“Homosexuality, Human Dignity and Halakhah” was approved by the Rabbinical Assembly’s Committee on Jewish Law and Standards (CJLS) on December 6, 2006, representing a watershed moment for the Conservative Movement. Rigorous scholarship, moral clarity and rabbinic courage provided a compassionate religious response to a complex matter, epitomizing the ethical and redemptive power of halakhah. However, despite wide recognition, its finer details are often ignored or misunderstood, posing ongoing challenges for the lives it impacts, especially gay men and bisexuals.
The authors surely never intended for their teshuvah (rabbinic response) to have the last word on sexuality and halakhah. Indeed, over the last decade the growing transgender community has raised complex yet meaningful questions about ritual and identity, highlighting how the increasing fluidity of sexual and gender norms remains a pressing subject for rabbinic scholars.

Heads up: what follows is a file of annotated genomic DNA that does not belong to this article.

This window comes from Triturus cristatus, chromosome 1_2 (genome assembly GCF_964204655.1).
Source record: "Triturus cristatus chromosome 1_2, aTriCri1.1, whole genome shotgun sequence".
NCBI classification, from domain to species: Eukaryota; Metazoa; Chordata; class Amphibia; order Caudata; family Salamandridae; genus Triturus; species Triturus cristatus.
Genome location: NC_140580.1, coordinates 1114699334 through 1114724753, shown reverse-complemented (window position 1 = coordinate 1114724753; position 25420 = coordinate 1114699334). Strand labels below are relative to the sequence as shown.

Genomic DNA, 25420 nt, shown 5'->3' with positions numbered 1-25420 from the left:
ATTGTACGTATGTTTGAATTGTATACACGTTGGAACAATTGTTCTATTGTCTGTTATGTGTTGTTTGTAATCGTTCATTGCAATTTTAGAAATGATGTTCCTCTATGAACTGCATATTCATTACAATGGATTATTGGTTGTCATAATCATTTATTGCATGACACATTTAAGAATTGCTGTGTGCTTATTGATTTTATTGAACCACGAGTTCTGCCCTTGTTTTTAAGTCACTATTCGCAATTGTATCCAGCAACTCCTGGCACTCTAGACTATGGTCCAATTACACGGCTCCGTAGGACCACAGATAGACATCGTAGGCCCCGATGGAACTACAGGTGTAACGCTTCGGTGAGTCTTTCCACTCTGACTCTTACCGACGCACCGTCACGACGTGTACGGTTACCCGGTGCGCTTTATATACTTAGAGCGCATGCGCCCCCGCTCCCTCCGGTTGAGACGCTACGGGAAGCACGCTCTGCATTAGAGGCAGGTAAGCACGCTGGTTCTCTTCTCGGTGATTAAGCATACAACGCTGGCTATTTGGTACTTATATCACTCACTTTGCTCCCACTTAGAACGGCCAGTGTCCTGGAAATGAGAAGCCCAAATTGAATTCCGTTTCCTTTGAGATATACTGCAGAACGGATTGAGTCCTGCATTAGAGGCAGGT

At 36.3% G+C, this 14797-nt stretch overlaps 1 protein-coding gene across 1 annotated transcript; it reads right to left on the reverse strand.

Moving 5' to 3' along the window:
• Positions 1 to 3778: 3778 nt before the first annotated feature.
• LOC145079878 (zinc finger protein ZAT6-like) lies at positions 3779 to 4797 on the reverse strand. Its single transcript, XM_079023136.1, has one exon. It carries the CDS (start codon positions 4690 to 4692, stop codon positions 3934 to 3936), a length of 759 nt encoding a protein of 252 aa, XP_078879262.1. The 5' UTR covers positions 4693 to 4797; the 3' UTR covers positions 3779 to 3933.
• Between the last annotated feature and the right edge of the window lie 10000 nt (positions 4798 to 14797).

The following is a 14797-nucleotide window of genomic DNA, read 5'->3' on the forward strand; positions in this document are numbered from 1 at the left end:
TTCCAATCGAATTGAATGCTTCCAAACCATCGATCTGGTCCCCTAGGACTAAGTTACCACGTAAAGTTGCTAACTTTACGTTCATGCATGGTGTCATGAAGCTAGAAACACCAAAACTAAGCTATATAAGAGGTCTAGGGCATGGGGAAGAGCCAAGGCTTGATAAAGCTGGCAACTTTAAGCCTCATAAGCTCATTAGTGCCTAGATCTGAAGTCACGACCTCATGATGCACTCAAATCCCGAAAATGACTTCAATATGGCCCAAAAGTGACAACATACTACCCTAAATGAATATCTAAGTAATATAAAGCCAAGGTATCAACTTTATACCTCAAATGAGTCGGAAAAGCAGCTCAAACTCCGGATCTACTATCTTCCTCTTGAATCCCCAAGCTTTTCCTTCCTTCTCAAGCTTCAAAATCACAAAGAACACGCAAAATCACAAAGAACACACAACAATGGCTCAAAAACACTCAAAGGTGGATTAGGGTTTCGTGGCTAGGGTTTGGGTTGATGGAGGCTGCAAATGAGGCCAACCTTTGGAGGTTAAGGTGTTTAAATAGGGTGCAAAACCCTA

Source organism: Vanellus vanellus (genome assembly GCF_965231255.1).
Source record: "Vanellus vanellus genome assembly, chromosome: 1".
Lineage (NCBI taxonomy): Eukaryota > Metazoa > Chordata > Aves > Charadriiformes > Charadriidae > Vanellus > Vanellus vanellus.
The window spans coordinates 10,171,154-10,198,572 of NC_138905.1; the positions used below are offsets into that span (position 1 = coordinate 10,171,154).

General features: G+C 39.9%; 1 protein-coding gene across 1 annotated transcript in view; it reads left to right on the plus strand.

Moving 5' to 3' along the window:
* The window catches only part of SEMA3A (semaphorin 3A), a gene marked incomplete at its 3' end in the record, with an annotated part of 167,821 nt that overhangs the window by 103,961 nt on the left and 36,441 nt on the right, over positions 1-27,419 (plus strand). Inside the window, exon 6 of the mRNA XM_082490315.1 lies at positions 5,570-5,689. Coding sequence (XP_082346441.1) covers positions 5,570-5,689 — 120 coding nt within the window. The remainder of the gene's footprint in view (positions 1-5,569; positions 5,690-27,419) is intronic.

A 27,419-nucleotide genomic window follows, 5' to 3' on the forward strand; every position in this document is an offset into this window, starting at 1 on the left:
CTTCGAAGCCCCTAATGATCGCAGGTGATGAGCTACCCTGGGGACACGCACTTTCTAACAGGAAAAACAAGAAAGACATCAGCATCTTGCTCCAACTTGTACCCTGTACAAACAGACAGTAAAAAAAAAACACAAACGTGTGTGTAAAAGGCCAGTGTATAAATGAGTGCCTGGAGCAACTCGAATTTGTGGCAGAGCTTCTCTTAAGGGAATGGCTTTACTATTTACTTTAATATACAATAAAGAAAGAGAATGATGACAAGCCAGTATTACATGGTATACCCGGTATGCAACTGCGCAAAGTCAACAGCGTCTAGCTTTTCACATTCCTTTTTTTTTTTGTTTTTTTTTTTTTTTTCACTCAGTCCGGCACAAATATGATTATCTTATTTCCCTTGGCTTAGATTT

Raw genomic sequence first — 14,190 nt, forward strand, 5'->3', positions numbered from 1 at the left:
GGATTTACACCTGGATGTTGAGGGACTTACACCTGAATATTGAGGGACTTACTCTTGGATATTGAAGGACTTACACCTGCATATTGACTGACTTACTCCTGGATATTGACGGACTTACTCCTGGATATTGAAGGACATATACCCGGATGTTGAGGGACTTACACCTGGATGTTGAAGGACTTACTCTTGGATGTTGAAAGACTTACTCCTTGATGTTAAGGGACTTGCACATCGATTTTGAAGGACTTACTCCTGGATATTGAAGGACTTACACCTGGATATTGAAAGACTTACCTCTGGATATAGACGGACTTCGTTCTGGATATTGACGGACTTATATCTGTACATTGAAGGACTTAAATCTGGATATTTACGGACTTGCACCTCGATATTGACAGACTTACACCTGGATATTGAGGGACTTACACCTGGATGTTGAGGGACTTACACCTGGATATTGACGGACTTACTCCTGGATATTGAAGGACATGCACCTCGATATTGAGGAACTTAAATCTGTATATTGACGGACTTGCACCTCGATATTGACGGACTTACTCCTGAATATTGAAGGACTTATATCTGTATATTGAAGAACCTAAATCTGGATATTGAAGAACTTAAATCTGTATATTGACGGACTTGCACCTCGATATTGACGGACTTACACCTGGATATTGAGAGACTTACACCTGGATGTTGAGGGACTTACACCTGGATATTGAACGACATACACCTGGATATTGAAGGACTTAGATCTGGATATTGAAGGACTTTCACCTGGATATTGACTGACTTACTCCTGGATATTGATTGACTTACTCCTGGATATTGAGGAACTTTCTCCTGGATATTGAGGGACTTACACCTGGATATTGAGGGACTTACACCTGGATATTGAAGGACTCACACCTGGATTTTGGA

One troubling feature of the teshuvah which allows for gay sexual activity is its continued ban on male anal intercourse. The authors demonstrate that the principle they invoke for enfranchising gay and lesbian Jews, “gadol k’vod habriyot” (“great is human dignity”) has been used to overturn not only rabbinical enactments but even some biblical prohibitions, albeit with limitations. However, they conclude that these precedents cannot be used to justify overturning the biblical ban on this central expression of gay male intimacy.
Jewish legal analyses find precedents compelling when they align with the question at hand and provide halakhic continuity. The authors felt these didn’t; some may assess them differently. Still for others, as critical as that technical alignment is the very precedent of ancient rabbis opening their eyes and hearts to the moral urgencies of their time and using their halakhic tools to shape and heal the world. The Torah itself acknowledges its limited ability to address every application of its ideals and entrusts the leaders of each generation to do so on its behalf. Aligning ourselves with precedents of rabbinic courage and creativity within a given halakhic realm can sometimes provide the most sacred continuity of all.